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    Disney To Feast In France

    The follow up to Disney’s 2013 Academy Award Winning short Paperman has been announced, and it will premiere at France’s Annecy International Animated Film Festival. Titled The Feast, the short looks to be based on the same stylized CG techniques used on last years Paperman, a more natural and hand-drawn look to computer animation.

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    Renegades of Animation: Pat Sullivan

    Pat Sullivan became famous worldwide for his creation of Felix the Cat. What most animation histories gloss over is Sullivan’s checkered past and longtime standing as a wildcat renegade. He didn’t follow the rules. And he made damn sure to fully protect his intellectual properties.

Suspension of disbelief

Discussion in 'Disney / Pixar' started by Dave Koch, Nov 2, 2013.

  1. Dave Koch

    Dave Koch Cartoon Admin

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    I was just watching the Mickey Mouse cartoon, "The Worm Turns" and I had difficulty watching the scene where Mickey uses his secret formula to change a timid mouse into a ferocious rodent. The scene just doesn't work because MM is supposedly a mouse with human characteristics but he interacts with a more realistic mouse.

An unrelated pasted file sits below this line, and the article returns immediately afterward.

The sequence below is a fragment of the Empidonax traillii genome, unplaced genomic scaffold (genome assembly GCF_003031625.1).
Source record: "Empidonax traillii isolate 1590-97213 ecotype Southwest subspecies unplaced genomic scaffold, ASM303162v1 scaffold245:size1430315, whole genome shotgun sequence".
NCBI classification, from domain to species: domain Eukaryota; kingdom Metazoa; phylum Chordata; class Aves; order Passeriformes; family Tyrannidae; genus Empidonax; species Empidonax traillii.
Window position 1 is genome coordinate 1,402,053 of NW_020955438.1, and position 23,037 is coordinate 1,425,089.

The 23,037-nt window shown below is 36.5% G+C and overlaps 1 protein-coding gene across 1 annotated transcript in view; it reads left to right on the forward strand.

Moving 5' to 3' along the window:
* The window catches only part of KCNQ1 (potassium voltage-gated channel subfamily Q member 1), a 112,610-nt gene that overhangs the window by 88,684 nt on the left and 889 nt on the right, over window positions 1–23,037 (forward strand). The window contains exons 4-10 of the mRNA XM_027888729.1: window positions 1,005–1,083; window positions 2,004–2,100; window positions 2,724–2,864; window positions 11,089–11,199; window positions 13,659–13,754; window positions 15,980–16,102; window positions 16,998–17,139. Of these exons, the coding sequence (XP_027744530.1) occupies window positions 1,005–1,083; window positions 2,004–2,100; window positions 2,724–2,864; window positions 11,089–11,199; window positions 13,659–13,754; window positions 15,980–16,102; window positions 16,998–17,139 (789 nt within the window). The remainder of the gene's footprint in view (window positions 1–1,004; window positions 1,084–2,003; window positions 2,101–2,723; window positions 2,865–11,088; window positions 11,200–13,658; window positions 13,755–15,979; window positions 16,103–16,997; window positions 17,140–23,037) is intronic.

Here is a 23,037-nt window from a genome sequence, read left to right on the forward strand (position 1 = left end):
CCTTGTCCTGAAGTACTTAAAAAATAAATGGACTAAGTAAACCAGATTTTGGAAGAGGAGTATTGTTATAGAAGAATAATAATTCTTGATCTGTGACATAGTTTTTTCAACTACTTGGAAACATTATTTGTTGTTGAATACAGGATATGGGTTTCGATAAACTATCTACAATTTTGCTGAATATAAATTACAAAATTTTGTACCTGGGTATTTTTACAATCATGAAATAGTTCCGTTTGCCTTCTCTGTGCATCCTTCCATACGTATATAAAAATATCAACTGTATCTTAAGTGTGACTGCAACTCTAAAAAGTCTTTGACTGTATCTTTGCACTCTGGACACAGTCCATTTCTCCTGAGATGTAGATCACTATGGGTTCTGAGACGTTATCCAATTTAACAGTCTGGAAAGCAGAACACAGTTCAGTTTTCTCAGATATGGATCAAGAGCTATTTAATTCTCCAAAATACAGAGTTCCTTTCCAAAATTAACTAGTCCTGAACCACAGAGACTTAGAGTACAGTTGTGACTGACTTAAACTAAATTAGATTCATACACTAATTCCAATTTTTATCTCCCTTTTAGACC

For the same reason cartoons in which Goofy and Pluto both appear don't work for me; because Goofy is a humanized dog and Pluto is a more traditional dog.

    And then there's the whole Figaro/Gideon conundrum that exists in Disney's "Pinocchio"; although I think that existed in the original book as well.

    http://www.supercartoons.net/cartoon/120/mickey-mouse-the-worm-turns.html
  2. Furienna

    Furienna Apprentice Forum Member New Member

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    I see what you mean. But at the moment, I don't remember Goofy and Pluto interacting much (except for in "House of Mouse").
  3. Bobby Bickert

    Bobby Bickert Inbetweener Forum Member New Member